With an opening track like the rebel-rousing ‘Bastard of Society’ you know from the off that the ever-reliable H.E.A.T. has stepped it up even further. It’s a track that takes up the gauntlet, races for the DeLorean and puts the peddle to the metal on that never-ending highway to the City of Rock. It’s real foot to the floor, huge chorused Hard Rock very much in the 80’s vein and very, very good indeed.
The biggest surprise though might just be the complete change of pace for the next track ‘Redefined’ which is slower in tempo, and has an almost lilting demi-ballad quality to it after an opening of keys that hint at the sonic experiments of bands like Reckless Love, but rather than go all Euro Dance Pop onus the boys take that vibe refine it and end up with a rather remarkable, modern rock song, high on Melody and really rather mature.
There’s a similarly Pop undertone to the Arena rock beat of ‘Shit City’ which rides a groove deep as Def Leppard managed back in the day and injected with a hypnotic refrain its a song that will stick like glue. It’s a damned fine start to an album that already sounds like a game changer. ‘Time on Our Side’ that follows has an incessant beat and retro pop rock attitude that’s slightly left-field but works better and better with each listen.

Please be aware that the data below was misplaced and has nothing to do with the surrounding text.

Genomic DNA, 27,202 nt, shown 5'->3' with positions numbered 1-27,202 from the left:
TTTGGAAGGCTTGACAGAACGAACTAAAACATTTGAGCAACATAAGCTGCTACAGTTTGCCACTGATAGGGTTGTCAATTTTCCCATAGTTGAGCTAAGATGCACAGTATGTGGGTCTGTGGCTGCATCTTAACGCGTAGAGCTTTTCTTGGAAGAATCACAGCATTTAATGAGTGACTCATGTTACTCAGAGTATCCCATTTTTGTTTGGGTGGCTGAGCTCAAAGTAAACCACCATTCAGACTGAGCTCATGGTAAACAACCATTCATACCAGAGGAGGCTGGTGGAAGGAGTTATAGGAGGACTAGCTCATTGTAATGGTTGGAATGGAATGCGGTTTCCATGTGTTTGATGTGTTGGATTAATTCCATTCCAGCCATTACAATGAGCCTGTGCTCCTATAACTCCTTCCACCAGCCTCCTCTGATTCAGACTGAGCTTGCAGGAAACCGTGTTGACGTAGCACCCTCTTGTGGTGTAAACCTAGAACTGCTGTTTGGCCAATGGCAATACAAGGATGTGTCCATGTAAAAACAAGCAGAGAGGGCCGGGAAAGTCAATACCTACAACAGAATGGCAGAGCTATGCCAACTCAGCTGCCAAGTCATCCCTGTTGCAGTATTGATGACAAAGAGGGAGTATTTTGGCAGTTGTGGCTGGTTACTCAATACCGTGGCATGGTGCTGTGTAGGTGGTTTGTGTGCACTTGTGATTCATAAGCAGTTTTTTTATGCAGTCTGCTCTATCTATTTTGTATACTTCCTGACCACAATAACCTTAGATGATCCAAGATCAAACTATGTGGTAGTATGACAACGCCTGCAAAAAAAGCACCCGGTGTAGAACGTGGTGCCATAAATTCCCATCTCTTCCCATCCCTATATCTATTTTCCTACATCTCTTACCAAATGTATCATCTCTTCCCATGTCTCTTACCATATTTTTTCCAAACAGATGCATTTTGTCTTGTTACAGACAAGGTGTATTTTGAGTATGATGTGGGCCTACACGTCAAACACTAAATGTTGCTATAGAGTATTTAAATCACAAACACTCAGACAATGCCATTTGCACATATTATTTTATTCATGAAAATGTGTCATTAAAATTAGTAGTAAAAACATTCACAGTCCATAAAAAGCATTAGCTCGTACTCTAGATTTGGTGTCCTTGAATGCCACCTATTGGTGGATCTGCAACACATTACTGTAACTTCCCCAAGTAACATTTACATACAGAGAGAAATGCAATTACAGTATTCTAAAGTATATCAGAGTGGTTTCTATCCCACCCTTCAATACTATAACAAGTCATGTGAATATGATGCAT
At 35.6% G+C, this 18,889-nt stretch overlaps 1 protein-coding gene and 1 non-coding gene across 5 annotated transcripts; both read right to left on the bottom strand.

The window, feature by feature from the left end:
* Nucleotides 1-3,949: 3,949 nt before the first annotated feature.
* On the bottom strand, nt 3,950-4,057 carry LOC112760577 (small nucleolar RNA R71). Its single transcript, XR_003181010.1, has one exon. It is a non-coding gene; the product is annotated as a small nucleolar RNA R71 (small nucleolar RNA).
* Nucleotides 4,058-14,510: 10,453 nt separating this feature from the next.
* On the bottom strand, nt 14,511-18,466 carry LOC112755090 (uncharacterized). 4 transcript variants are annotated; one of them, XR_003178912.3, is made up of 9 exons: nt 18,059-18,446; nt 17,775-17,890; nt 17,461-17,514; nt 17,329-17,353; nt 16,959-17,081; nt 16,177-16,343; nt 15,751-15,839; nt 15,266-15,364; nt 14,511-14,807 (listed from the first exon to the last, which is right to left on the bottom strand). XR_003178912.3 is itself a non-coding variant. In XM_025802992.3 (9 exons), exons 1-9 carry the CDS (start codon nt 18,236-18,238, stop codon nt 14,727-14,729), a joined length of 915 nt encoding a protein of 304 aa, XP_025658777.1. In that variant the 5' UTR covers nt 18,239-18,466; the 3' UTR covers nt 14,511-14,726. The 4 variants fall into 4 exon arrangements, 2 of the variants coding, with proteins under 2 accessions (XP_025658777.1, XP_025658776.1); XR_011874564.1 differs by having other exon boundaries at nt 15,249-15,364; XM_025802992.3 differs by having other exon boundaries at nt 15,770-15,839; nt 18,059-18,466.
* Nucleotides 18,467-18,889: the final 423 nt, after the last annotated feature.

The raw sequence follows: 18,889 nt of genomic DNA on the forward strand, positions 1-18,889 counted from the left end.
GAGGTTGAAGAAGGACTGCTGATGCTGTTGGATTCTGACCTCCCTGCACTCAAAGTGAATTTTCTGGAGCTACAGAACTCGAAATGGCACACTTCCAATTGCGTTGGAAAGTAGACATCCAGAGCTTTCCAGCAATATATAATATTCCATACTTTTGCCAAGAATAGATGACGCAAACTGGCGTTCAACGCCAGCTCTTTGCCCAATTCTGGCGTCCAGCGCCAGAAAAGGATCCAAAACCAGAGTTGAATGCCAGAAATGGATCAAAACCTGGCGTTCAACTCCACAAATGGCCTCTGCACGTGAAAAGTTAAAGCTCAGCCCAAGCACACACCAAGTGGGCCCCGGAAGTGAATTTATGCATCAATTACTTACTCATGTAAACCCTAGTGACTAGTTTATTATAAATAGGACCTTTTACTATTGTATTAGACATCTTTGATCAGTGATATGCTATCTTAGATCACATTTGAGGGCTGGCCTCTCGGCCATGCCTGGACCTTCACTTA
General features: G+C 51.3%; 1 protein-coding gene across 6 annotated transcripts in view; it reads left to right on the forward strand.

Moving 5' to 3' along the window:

‘Best of the Broken’ starts with a simple beat, and chanted verse augmented by a simple repeated background melody to give the song a nice lift before it takes off into another mountain-high chorus that simply soars ad looks like it will never come back down.
The big ballad is ‘Eye of the Storm’ which really underlines the talents of frontman Erik Gronwall – the vocal is stunning and full of passion and intensity. It’s the sort of song that takes a few listens to really sink in but when it does it’s another that will just stay with you.
it’s at this point that you honesty have to ask yourself if H.E.A.T has ever sounded this good?
There’s a real flourish to the keys that open ‘Blind Leads the Blind’ – a real key-laden hard rocker that again captures that anthemic feel HEAT are rightly so well-known for. It’s a song which is right at home here – another memorable chorus and another sure-fire winner that’s bound to boost the ‘live’ set.
If you thought the band had fired all their big guns then ‘We Rule’ proves you wrong – it’s another slower number but this time it’s a real epic and has a real essence of Queen about it – beautifully constructed, wonderfully executed it has it all, including that Freddy-like chorus over wailing May-like guitars!
‘Do You Want It’ smoulders with a fire you know is bound to explode and it does of course with the chorus that again delivers the goods, though there’s a slightly quirky Darkness-like pre-chorus that just jars slightly the first few listens: its the only moment here that doesn’t immediately grab me.
We close with the title track itself ‘Into the Great divide’ a measured mid-tempo rocker full of sure-footed swagger and dripping with melody and guitar. It’s a fitting ending to an album that could well be H.E.A.T.’s biggest, boldest statement to date.
If you loved HEAT before then this is the next stride forward in their evolution. The core of Erik, Jimmy, Jona and Crash are reunited with original guitarist Dave Dalone, after the 2016 departure of Eric Rivers and they sound so hungry here its unreal. This could just be the album that takes them to that next level and into the great unknown…